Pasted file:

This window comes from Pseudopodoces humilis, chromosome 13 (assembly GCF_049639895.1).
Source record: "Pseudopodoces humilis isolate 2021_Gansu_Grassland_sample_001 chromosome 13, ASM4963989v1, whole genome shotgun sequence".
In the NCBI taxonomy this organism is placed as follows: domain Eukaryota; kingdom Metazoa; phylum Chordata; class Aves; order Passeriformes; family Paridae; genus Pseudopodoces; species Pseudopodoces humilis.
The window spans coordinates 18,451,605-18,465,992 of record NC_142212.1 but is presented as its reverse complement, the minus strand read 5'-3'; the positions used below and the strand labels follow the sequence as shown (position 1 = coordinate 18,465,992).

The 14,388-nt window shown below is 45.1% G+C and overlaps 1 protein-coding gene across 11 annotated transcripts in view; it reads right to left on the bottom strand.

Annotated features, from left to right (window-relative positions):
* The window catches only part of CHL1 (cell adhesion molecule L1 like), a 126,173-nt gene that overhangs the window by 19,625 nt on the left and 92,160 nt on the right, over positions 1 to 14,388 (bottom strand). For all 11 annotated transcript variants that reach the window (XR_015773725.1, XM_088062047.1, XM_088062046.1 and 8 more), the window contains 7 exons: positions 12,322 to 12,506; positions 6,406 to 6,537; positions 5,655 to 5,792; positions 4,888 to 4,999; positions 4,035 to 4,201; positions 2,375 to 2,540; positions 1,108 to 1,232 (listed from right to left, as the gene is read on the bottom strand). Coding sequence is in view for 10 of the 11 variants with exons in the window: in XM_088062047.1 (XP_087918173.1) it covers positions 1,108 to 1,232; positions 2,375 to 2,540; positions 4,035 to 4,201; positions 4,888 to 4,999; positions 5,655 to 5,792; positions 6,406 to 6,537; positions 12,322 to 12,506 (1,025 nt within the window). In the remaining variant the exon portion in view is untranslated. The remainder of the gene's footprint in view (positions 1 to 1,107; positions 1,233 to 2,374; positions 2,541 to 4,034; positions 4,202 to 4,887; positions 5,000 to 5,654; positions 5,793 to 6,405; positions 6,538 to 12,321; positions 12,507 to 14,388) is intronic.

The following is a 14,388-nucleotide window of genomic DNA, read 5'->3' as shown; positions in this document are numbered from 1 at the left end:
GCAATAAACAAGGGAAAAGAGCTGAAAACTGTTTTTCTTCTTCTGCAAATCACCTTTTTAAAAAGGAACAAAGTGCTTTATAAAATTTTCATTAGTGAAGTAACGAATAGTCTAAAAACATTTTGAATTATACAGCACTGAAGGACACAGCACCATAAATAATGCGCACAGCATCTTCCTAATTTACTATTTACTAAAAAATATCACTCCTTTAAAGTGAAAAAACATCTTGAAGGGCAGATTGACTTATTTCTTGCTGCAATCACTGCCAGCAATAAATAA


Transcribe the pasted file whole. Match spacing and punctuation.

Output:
This window comes from Pseudopodoces humilis, chromosome 13 (assembly GCF_049639895.1).
Source record: "Pseudopodoces humilis isolate 2021_Gansu_Grassland_sample_001 chromosome 13, ASM4963989v1, whole genome shotgun sequence".
In the NCBI taxonomy this organism is placed as follows: domain Eukaryota; kingdom Metazoa; phylum Chordata; class Aves; order Passeriformes; family Paridae; genus Pseudopodoces; species Pseudopodoces humilis.
The window spans coordinates 18,451,605-18,465,992 of record NC_142212.1 but is presented as its reverse complement, the minus strand read 5'-3'; the positions used below and the strand labels follow the sequence as shown (position 1 = coordinate 18,465,992).

The 14,388-nt window shown below is 45.1% G+C and overlaps 1 protein-coding gene across 11 annotated transcripts in view; it reads right to left on the bottom strand.

Annotated features, from left to right (window-relative positions):
* The window catches only part of CHL1 (cell adhesion molecule L1 like), a 126,173-nt gene that overhangs the window by 19,625 nt on the left and 92,160 nt on the right, over positions 1 to 14,388 (bottom strand). For all 11 annotated transcript variants that reach the window (XR_015773725.1, XM_088062047.1, XM_088062046.1 and 8 more), the window contains 7 exons: positions 12,322 to 12,506; positions 6,406 to 6,537; positions 5,655 to 5,792; positions 4,888 to 4,999; positions 4,035 to 4,201; positions 2,375 to 2,540; positions 1,108 to 1,232 (listed from right to left, as the gene is read on the bottom strand). Coding sequence is in view for 10 of the 11 variants with exons in the window: in XM_088062047.1 (XP_087918173.1) it covers positions 1,108 to 1,232; positions 2,375 to 2,540; positions 4,035 to 4,201; positions 4,888 to 4,999; positions 5,655 to 5,792; positions 6,406 to 6,537; positions 12,322 to 12,506 (1,025 nt within the window). In the remaining variant the exon portion in view is untranslated. The remainder of the gene's footprint in view (positions 1 to 1,107; positions 1,233 to 2,374; positions 2,541 to 4,034; positions 4,202 to 4,887; positions 5,000 to 5,654; positions 5,793 to 6,405; positions 6,538 to 12,321; positions 12,507 to 14,388) is intronic.

The following is a 14,388-nucleotide window of genomic DNA, read 5'->3' as shown; positions in this document are numbered from 1 at the left end:
GCAATAAACAAGGGAAAAGAGCTGAAAACTGTTTTTCTTCTTCTGCAAATCACCTTTTTAAAAAGGAACAAAGTGCTTTATAAAATTTTCATTAGTGAAGTAACGAATAGTCTAAAAACATTTTGAATTATACAGCACTGAAGGACACAGCACCATAAATAATGCGCACAGCATCTTCCTAATTTACTATTTACTAAAAAATATCACTCCTTTAAAGTGAAAAAACATCTTGAAGGGCAGATTGACTTATTTCTTGCTGCAATCACTGCCAGCAATAAATAA